Business Objects has changed the support and licensing costs for some Crystal Decision products, but customers are unlikely to see a change to their total costs.
Outlining its product road map following its acquisition of Crystal Decision, Business Objects said software maintenance costs would be set at 20 per cent across both product lines.
This marks a five per cent reduction for Crystal customers, from 25 per cent. But software licensing for some modules has also been changed.
Lance Walter, director of product marketing at Business Objects, told vnunet.com: "Our goal is to integrate pricing and packaging of both Business Objects and Crystal products in a way that is most seamless for customers. For the average customer, the overall cost of software will remain the same."
Software licences for Crystal Enterprise and Crystal Analysis are both being increased by around 15 per cent on a per user basis, although the cost of Crystal Reports will remain unchanged.
Meanwhile all product licences are now available on both a named user and CPU (or per machine) basis except full client, desktop products.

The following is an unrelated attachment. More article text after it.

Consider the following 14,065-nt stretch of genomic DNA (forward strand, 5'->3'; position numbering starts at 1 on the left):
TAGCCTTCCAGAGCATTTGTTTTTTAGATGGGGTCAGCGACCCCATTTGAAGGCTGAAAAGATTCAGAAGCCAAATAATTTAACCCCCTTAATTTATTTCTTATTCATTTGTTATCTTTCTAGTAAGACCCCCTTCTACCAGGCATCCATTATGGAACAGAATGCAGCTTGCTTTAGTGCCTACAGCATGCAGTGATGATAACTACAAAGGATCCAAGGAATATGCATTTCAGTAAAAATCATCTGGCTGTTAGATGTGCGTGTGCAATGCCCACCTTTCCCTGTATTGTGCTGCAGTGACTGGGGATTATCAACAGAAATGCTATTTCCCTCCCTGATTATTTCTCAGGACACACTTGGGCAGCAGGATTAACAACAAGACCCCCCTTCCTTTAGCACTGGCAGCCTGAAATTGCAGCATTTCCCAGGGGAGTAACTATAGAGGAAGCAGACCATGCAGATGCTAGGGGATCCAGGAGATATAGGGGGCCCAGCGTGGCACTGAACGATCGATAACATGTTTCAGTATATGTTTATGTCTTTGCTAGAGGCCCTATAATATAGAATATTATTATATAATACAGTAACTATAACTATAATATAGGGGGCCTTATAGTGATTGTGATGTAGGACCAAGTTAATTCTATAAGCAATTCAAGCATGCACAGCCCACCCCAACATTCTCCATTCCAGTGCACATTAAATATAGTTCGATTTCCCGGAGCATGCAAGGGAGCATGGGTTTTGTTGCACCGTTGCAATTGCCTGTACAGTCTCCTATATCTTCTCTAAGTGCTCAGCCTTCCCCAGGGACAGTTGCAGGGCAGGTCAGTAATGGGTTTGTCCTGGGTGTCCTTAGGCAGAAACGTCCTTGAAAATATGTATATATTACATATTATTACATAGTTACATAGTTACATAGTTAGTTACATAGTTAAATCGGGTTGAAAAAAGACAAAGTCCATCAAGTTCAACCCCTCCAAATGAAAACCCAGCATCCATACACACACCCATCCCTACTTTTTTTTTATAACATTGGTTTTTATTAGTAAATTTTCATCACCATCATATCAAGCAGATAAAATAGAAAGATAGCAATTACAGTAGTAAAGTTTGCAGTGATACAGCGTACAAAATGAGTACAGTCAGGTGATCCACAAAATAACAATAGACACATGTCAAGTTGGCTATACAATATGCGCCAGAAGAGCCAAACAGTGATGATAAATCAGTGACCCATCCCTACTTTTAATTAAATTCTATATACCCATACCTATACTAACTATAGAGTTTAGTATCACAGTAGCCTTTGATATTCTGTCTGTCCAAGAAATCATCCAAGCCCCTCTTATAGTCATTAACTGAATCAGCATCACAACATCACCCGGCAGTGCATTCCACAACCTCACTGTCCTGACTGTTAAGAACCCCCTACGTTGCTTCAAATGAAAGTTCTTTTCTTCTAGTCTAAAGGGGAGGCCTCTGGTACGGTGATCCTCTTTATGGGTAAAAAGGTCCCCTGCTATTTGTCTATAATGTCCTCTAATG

The CPU pricing model is a first for Business Objects. But the company is refusing to embrace the concurrent user pricing model in use by Crystal.
Dave Kellogg, senior group vice president of worldwide marketing at Business Objects, told vnunet.com: "We're leaving Crystal on it but we're not putting Business Objects on it. It's two product lines so while I don't think it's ideal, I don't think it's a big problem.
"Concurrent pricing is very difficult to do unless you can enforce it. Crystal has the right mechanisms in place."
Neal Thompson, director of strategic business technologies at travel and incentive company Maritz, said he expected to shave around 20 per cent off his bottom line costs of using both Business Objects and Crystal products over the next year as a result of the acquisition.
"We'll be able to leverage a single skill set rather than relying on pockets of expertise, and the acquisition offers more options for scaling upwards," he said.
"What will help the most is getting the infrastructure; currently extracting data from two different databases is very expensive and the support and maintenance of two different platforms that goes with that."
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